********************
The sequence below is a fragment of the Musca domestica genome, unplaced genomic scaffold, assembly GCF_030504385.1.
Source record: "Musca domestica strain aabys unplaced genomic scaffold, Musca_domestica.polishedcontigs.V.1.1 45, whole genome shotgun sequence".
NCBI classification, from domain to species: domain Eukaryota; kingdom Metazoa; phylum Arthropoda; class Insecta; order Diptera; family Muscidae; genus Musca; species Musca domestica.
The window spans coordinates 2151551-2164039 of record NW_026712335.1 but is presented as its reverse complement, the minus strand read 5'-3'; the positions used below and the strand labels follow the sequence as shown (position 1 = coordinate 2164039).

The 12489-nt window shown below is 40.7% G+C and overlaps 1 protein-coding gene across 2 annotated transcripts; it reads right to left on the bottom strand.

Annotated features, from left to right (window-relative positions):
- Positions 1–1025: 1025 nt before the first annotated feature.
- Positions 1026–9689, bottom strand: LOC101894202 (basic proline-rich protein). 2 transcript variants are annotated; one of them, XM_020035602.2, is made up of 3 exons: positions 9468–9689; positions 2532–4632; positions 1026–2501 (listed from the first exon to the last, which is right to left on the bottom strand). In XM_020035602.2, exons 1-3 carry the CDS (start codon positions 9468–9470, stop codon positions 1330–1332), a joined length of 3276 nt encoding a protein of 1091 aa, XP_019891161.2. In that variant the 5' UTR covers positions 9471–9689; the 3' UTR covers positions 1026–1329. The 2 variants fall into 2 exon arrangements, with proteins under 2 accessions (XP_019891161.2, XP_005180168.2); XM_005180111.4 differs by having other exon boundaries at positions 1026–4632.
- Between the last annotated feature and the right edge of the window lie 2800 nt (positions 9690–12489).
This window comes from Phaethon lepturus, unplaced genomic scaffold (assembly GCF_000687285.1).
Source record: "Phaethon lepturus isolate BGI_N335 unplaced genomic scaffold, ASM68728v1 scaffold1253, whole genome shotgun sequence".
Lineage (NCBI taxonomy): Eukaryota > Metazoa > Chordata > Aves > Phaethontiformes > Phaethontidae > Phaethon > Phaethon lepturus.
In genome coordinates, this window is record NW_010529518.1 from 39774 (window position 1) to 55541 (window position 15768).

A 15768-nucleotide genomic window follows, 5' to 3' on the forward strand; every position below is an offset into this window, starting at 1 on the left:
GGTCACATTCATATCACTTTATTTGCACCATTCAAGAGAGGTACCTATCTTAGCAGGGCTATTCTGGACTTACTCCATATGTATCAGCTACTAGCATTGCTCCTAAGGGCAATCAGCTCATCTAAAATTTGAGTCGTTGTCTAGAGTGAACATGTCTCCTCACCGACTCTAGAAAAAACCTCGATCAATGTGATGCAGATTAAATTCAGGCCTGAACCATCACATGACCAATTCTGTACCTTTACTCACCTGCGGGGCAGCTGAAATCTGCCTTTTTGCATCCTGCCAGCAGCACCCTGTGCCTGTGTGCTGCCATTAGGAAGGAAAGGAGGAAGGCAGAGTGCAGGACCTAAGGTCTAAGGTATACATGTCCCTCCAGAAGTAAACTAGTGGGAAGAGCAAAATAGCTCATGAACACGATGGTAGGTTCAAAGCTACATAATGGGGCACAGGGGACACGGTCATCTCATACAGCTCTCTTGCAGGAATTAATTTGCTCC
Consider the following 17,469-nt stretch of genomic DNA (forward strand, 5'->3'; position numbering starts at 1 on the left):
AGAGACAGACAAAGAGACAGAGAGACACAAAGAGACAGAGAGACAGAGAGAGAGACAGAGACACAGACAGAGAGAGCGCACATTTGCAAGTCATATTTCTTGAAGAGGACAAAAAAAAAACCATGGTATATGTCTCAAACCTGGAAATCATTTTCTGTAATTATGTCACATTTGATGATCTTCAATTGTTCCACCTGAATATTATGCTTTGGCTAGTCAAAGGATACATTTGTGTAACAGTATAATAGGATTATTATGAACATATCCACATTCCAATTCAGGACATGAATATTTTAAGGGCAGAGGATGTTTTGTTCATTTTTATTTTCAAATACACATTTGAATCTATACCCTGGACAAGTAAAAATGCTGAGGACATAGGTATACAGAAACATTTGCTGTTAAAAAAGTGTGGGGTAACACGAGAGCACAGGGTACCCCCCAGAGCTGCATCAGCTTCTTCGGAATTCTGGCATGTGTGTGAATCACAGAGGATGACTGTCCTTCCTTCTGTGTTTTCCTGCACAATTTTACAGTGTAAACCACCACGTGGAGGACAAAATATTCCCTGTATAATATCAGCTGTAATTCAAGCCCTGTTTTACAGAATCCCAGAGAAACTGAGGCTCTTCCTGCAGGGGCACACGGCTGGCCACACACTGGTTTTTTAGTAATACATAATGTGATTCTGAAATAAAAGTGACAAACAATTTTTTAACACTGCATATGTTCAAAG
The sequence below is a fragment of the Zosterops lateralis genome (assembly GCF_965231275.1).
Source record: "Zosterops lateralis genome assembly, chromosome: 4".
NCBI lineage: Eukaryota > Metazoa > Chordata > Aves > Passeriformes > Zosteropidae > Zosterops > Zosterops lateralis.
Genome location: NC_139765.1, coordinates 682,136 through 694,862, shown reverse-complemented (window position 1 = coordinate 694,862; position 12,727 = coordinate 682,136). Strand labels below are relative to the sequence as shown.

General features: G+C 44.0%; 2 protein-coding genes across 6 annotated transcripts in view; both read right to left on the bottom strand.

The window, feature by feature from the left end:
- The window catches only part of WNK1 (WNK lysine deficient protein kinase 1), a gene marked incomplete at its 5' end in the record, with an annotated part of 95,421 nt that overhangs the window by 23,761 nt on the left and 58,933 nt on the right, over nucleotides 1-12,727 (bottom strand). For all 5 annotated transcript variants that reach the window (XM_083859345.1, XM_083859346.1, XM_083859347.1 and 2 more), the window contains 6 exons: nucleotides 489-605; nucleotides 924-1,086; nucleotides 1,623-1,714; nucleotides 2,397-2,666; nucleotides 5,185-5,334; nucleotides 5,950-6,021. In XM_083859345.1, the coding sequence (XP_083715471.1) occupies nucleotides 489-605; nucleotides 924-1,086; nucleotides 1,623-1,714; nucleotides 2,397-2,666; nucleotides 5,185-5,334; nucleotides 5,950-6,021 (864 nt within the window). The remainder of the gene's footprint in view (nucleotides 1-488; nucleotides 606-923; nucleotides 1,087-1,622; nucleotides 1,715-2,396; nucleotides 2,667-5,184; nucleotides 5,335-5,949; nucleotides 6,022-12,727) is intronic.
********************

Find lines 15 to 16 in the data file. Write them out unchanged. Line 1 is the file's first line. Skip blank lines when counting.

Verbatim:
GGTCACATTCATATCACTTTATTTGCACCATTCAAGAGAGGTACCTATCTTAGCAGGGCTATTCTGGACTTACTCCATATGTATCAGCTACTAGCATTGCTCCTAAGGGCAATCAGCTCATCTAAAATTTGAGTCGTTGTCTAGAGTGAACATGTCTCCTCACCGACTCTAGAAAAAACCTCGATCAATGTGATGCAGATTAAATTCAGGCCTGAACCATCACATGACCAATTCTGTACCTTTACTCACCTGCGGGGCAGCTGAAATCTGCCTTTTTGCATCCTGCCAGCAGCACCCTGTGCCTGTGTGCTGCCATTAGGAAGGAAAGGAGGAAGGCAGAGTGCAGGACCTAAGGTCTAAGGTATACATGTCCCTCCAGAAGTAAACTAGTGGGAAGAGCAAAATAGCTCATGAACACGATGGTAGGTTCAAAGCTACATAATGGGGCACAGGGGACACGGTCATCTCATACAGCTCTCTTGCAGGAATTAATTTGCTCC
Consider the following 17,469-nt stretch of genomic DNA (forward strand, 5'->3'; position numbering starts at 1 on the left):